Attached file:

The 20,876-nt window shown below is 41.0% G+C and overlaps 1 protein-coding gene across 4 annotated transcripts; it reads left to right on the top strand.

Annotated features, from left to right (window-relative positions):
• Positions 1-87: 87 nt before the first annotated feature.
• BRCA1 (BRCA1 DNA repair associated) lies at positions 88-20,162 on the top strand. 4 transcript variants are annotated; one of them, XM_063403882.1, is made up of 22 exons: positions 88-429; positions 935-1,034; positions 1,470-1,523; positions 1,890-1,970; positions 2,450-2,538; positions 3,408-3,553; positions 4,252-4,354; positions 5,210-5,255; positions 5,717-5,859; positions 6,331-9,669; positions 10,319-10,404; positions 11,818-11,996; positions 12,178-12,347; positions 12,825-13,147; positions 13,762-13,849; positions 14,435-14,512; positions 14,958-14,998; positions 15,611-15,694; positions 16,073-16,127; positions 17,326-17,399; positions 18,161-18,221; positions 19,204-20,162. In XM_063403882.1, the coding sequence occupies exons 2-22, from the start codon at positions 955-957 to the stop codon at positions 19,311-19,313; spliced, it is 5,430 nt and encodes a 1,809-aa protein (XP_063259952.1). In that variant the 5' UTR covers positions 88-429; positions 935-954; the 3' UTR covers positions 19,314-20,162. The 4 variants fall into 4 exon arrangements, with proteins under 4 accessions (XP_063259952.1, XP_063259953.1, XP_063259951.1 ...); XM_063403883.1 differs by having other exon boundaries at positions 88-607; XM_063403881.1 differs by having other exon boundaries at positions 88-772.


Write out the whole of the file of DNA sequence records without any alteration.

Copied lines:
The 20,876-nt window shown below is 41.0% G+C and overlaps 1 protein-coding gene across 4 annotated transcripts; it reads left to right on the top strand.

Annotated features, from left to right (window-relative positions):
• Positions 1-87: 87 nt before the first annotated feature.
• BRCA1 (BRCA1 DNA repair associated) lies at positions 88-20,162 on the top strand. 4 transcript variants are annotated; one of them, XM_063403882.1, is made up of 22 exons: positions 88-429; positions 935-1,034; positions 1,470-1,523; positions 1,890-1,970; positions 2,450-2,538; positions 3,408-3,553; positions 4,252-4,354; positions 5,210-5,255; positions 5,717-5,859; positions 6,331-9,669; positions 10,319-10,404; positions 11,818-11,996; positions 12,178-12,347; positions 12,825-13,147; positions 13,762-13,849; positions 14,435-14,512; positions 14,958-14,998; positions 15,611-15,694; positions 16,073-16,127; positions 17,326-17,399; positions 18,161-18,221; positions 19,204-20,162. In XM_063403882.1, the coding sequence occupies exons 2-22, from the start codon at positions 955-957 to the stop codon at positions 19,311-19,313; spliced, it is 5,430 nt and encodes a 1,809-aa protein (XP_063259952.1). In that variant the 5' UTR covers positions 88-429; positions 935-954; the 3' UTR covers positions 19,314-20,162. The 4 variants fall into 4 exon arrangements, with proteins under 4 accessions (XP_063259952.1, XP_063259953.1, XP_063259951.1 ...); XM_063403883.1 differs by having other exon boundaries at positions 88-607; XM_063403881.1 differs by having other exon boundaries at positions 88-772.